People stay in jobs or careers that they don't like because they have bills to pay and spouses or children to support. People sometimes tolerate bad behavior by co-workers or supervisors early in their career in the hope that they can tough it out and attain higher income and greater power in the future. People work with and do business with people that they despise because they're able to make a separation between their personal feelings about someone and the demands of business. That last point is important. This is about business.The CBC doesn't do its constituents any favors by refusing to meet with the President. Sure it may resonate with people emotionally to say "F*** you!" to Donald Trump. But unless he gets bored and resigns, dies from obesity related illnesses, or does something so outrageous that Republicans start talking impeachment, Donald Trump is going to be President of the United States for the next four years. That's the first thing to consider. 


The second thing to consider is that some other interest groups, some of whom claim to be just as opposed to Trump as the CBC, haven't refused meetings with Trump or his associates. And they have even gotten some of their agenda items pushed forward. Trump entered office talking about eliminating H1-B visas, shutting down refugee programs and ending DACA. He has apparently changed his mind. Perhaps meetings with Hispanic Republicans and finance and tech company CEO's/big shots had something to do with that.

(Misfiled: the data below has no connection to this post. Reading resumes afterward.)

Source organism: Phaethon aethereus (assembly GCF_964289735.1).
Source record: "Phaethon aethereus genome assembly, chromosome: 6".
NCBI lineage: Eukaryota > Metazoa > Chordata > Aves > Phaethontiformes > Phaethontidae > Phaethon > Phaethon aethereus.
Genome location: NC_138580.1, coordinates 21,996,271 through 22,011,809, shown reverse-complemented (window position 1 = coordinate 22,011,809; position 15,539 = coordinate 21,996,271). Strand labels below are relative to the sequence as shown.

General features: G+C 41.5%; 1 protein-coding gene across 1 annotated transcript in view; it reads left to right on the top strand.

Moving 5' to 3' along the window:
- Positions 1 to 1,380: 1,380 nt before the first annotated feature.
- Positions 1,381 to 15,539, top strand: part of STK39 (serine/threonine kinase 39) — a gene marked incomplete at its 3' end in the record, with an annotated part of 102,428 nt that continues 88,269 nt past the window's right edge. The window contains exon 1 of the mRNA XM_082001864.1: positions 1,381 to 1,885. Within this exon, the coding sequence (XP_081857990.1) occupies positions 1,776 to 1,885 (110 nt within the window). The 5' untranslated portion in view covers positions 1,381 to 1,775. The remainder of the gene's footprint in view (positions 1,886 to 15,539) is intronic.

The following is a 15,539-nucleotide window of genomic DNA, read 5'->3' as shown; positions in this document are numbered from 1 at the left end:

So what do you look like refusing to meet with someone and thus throwing away any chance at influence when other people aren't following your lead? In politics it's almost irrelevant as to whether you like the man in the Big Seat or not. You still have to deal with him. Holding your breath for four years and pretending that Trump isn't President is pointless. Left to his own devices, Trump will be on balance bad for many black interests. We know this. The current choice is either to attempt to work with someone you don't like or to sit in the corner and pout. Merely interacting with someone doesn't mean that you support them, doesn't mean that you're a sellout, doesn't mean that you're a Tom, doesn't mean any of that. It means that you're doing business when you can and opposing him when you must. Trump is not the first President that Black America didn't support and he won't be the last. If people can meet with Presidents like LBJ, Nixon, Reagan, Truman, Eisenhower and others, all of whom showed disdain for black people and/or black interests at some point in their life, then they can certainly meet with Trump. Netanyahu was pretty upfront about his dislike of President Obama. But he still met with him.

President Obama had a famously tense relationship with the CBC. Sometimes President Obama seemed to be more interested in lecturing the CBC than in anything else. But nevertheless the CBC still met with Obama and his aides, even those they hated, like Rahm Emmanuel. 

Lastly there are or rather should be other interests that the CBC has besides the proposed reduction of welfare programs. What about reworking the SBA so that black businesses are not at the back of the bus? What about getting black contractors more federal work? What about working to reduce the levels of black unemployment? Those things are at least as important as fighting reductions in assistance to the poor. No one can see the future. It may well be that tomorrow Trump gets up and tweets out "This is a white man's country. Blacks should be exiled or exterminated. We will have great plan to do that. Believe me." But until that point, I think that the CBC owes it to their constituents the chance to bring their criticisms and requirements to Trump, directly, just like every other interest group in the country.